REHMAll right. I'm going to open the phones now. I'm going first to David in New York City. Hello, you're on the air.
DAVIDHello, there. Thank you for taking my call.
DAVIDI'm a fan. I wanted to say that when I hear Dr. Kopans speak about the randomized trail from Canada that did not show a benefit, what I'm hearing from him is that there were methodological flaws, that there were problems in the study. And I think we can accept that there were probably problems in that study and many others, but what patients are looking for when they walk into an exam room and a physician or scientist, ostensibly, recommends a mammogram, I think they're expecting that there has been lots of randomized trials that prove that mammograms save lives.
DAVIDAnd what Dr. Kopans is suggesting is that we haven't been able to prove that they don't save lives. Instead of saying he has proof that they do save lives, he's saying there are 600,000 women in randomized trials, including the Canadian trial, and that we have been unable to show a benefit, but he believes and hopes and sort of wishfully believes, I think, that they might still save lives. And we just haven't seen it. So I think it's an important distinction.
REHMAll right. Dr. Kopans, do you want to respond?
KOPANSYes. I'd love to respond to that. First of all, that's not true. The scientific evidence clearly proves a benefit. The U.S. Preventative Services task force has said this. All other studies of the science show that the women in the screened groups have fewer deaths than women in the control groups from breast cancer. And I would also take issue with the comments that have been made that studies suggest that it's therapy that's saving lives. In fact, there are no studies that have proven that therapy is saving lives.
KOPANSI personally believe -- there's where belief comes in -- that therapy has improved and is saving lives, but the studies certainly in Europe have shown that when you introduce screening, the death rate goes down. Even if women have all had access to modern therapy, it's not the therapy that's doing it. What's interesting is no one on this call actually takes care of patients with breast cancer, except I do up at the beginning of their problem. None of the major oncology groups in this country have come out in support of the U.S. Preventative Services task force's guidelines. And the reason…
REHMAll right. Dr. Miller, do you want to respond to that?
MILLERWell, first, I think one of the problems here is that Dr. Kopans takes care of women with breast cancer and doesn't know epidemiology. But the other is that there has been a big assessment by a number of people, and there's absolutely no question that treatment has improved the outcome of breast cancer all over the world.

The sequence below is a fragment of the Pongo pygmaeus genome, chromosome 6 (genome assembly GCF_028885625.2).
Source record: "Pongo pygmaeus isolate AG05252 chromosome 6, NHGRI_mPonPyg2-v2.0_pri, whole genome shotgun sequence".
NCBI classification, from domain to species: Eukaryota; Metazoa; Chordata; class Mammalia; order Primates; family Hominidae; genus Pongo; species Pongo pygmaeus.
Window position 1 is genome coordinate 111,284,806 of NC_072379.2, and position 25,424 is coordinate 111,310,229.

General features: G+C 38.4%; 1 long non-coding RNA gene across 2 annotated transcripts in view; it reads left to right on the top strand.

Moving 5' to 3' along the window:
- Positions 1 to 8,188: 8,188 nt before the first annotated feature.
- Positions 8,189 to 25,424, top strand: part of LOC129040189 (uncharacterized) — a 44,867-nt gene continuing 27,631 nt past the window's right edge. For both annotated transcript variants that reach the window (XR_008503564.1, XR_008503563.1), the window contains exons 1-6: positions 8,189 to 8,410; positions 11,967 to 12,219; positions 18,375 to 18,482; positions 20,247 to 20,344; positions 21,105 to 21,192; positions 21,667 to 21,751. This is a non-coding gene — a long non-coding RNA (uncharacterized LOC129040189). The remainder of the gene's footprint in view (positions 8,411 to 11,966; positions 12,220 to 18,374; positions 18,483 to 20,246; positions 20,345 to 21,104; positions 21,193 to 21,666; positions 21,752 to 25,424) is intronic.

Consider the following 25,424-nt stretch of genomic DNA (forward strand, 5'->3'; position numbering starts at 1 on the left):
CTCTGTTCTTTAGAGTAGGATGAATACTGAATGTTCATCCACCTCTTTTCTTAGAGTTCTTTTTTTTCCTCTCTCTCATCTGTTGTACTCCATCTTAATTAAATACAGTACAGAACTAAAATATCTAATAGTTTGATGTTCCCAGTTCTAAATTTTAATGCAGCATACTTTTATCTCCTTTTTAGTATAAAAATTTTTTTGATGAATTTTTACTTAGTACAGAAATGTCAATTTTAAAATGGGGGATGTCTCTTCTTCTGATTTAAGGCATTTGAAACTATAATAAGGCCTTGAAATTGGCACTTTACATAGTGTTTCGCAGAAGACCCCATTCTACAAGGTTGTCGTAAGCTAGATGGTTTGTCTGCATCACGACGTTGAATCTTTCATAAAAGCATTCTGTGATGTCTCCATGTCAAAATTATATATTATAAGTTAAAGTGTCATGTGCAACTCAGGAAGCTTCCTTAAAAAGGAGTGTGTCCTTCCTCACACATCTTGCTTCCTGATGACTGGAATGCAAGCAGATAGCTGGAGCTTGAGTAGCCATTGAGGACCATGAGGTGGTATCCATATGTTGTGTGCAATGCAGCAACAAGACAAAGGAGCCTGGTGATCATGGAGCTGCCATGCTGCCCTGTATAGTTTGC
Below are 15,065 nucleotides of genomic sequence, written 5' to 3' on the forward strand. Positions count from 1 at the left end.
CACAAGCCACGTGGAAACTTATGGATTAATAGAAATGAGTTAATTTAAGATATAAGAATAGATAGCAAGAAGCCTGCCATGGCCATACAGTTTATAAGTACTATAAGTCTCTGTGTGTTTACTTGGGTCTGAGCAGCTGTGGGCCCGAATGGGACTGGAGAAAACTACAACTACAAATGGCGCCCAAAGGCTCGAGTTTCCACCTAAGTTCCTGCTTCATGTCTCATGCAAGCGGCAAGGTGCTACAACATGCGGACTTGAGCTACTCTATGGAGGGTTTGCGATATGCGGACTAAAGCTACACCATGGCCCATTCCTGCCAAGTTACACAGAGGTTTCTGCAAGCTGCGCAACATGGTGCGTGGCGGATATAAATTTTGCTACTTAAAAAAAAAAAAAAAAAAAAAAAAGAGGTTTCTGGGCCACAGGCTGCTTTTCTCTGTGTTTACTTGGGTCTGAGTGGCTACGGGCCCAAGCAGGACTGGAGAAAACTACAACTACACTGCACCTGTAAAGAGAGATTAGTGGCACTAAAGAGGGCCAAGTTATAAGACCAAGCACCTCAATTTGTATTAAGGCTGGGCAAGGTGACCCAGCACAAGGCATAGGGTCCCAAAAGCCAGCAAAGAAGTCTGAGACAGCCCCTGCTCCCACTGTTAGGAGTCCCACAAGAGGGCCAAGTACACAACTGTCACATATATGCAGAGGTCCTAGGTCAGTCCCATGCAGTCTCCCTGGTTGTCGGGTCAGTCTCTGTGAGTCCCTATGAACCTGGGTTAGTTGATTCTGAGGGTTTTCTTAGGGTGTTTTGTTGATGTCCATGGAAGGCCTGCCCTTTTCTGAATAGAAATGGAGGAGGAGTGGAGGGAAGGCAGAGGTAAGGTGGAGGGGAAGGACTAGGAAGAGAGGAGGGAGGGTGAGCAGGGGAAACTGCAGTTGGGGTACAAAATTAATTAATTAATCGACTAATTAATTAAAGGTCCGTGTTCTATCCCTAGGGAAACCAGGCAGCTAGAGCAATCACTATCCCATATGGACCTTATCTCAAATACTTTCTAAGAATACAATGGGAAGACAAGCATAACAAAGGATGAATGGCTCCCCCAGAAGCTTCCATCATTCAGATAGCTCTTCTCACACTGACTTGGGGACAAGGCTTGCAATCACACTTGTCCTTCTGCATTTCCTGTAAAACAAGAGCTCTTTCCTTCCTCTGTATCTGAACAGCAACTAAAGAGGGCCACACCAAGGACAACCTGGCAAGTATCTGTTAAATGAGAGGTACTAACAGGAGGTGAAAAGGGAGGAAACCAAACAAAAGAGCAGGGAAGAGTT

MILLERAnd as to my study having methodological flaws, it was evaluated by a number of international experts and found to be probably the best study performed, meticulous. It may be that we made an error in bringing people like Dr. Kopans and others to come and look at our mammograms, but nobody else did. And at that period in the use of mammography in North America, I suspect exactly the same conclusion would be reached.
REHMDr. Miller, I want to clarify something. How old is your study?
MILLERIt began -- we started planning in 1972. We did pilot studies. We had a lot of experts to advise us. We actually started the study in 1980. We finished recruiting women in 1984. We finished screening in 1988.
REHMAll right. And you're listening to "The Diane Rehm Show." I want to take a call from Addie in Greensboro, N.C. You're on the air.
ADDIEHi, Diane. Thank you for having me on.
ADDIEI'm calling because I want to talk a little bit about the issue of false negative tests by mammograms. My breast cancer -- three years ago, I was diagnosed with invasive breast cancer. And it was missed by at least three years of mammograms. And, subsequently, I was instrumental in getting the law changed here in North Carolina as it pertains to women being informed about their individual level of breast density and how that relates to their mammogram. There's only right now, I believe, 14 states that have had these laws passed. Do all believe that the FDA should make a regulatory change?
REHMAll right. Thanks for your call. Dr. Kopans?
KOPANSYeah. No. I think the caller makes a very important and unfortunate point. And that is that, as important as mammography screening is in reducing deaths from breast cancer, it's not the ultimate answer to breast cancer. Those of us who have been in the field for years recognize this, and that's why we're trying to constantly improve on it.